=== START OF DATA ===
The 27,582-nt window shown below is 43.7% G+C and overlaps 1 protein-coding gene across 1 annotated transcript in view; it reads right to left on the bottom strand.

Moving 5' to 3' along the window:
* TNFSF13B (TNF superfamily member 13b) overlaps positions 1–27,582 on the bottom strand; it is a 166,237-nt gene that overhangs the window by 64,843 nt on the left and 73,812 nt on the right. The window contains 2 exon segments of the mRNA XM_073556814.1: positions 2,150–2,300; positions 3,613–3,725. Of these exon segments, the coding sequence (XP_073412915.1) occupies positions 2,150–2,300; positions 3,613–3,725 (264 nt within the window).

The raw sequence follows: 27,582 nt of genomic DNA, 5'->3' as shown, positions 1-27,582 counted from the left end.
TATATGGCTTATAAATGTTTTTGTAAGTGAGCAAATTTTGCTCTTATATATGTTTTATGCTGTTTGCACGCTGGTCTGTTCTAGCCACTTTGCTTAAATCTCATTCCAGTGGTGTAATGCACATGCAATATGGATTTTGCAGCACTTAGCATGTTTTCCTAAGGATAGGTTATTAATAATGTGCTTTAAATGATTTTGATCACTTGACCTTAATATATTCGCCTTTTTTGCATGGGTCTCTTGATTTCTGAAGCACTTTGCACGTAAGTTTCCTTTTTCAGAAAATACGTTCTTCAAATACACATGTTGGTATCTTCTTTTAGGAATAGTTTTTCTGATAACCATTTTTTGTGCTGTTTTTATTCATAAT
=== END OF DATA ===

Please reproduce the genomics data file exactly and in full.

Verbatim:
The 27,582-nt window shown below is 43.7% G+C and overlaps 1 protein-coding gene across 1 annotated transcript in view; it reads right to left on the bottom strand.

Moving 5' to 3' along the window:
* TNFSF13B (TNF superfamily member 13b) overlaps positions 1–27,582 on the bottom strand; it is a 166,237-nt gene that overhangs the window by 64,843 nt on the left and 73,812 nt on the right. The window contains 2 exon segments of the mRNA XM_073556814.1: positions 2,150–2,300; positions 3,613–3,725. Of these exon segments, the coding sequence (XP_073412915.1) occupies positions 2,150–2,300; positions 3,613–3,725 (264 nt within the window).

The raw sequence follows: 27,582 nt of genomic DNA, 5'->3' as shown, positions 1-27,582 counted from the left end.
TATATGGCTTATAAATGTTTTTGTAAGTGAGCAAATTTTGCTCTTATATATGTTTTATGCTGTTTGCACGCTGGTCTGTTCTAGCCACTTTGCTTAAATCTCATTCCAGTGGTGTAATGCACATGCAATATGGATTTTGCAGCACTTAGCATGTTTTCCTAAGGATAGGTTATTAATAATGTGCTTTAAATGATTTTGATCACTTGACCTTAATATATTCGCCTTTTTTGCATGGGTCTCTTGATTTCTGAAGCACTTTGCACGTAAGTTTCCTTTTTCAGAAAATACGTTCTTCAAATACACATGTTGGTATCTTCTTTTAGGAATAGTTTTTCTGATAACCATTTTTTGTGCTGTTTTTATTCATAAT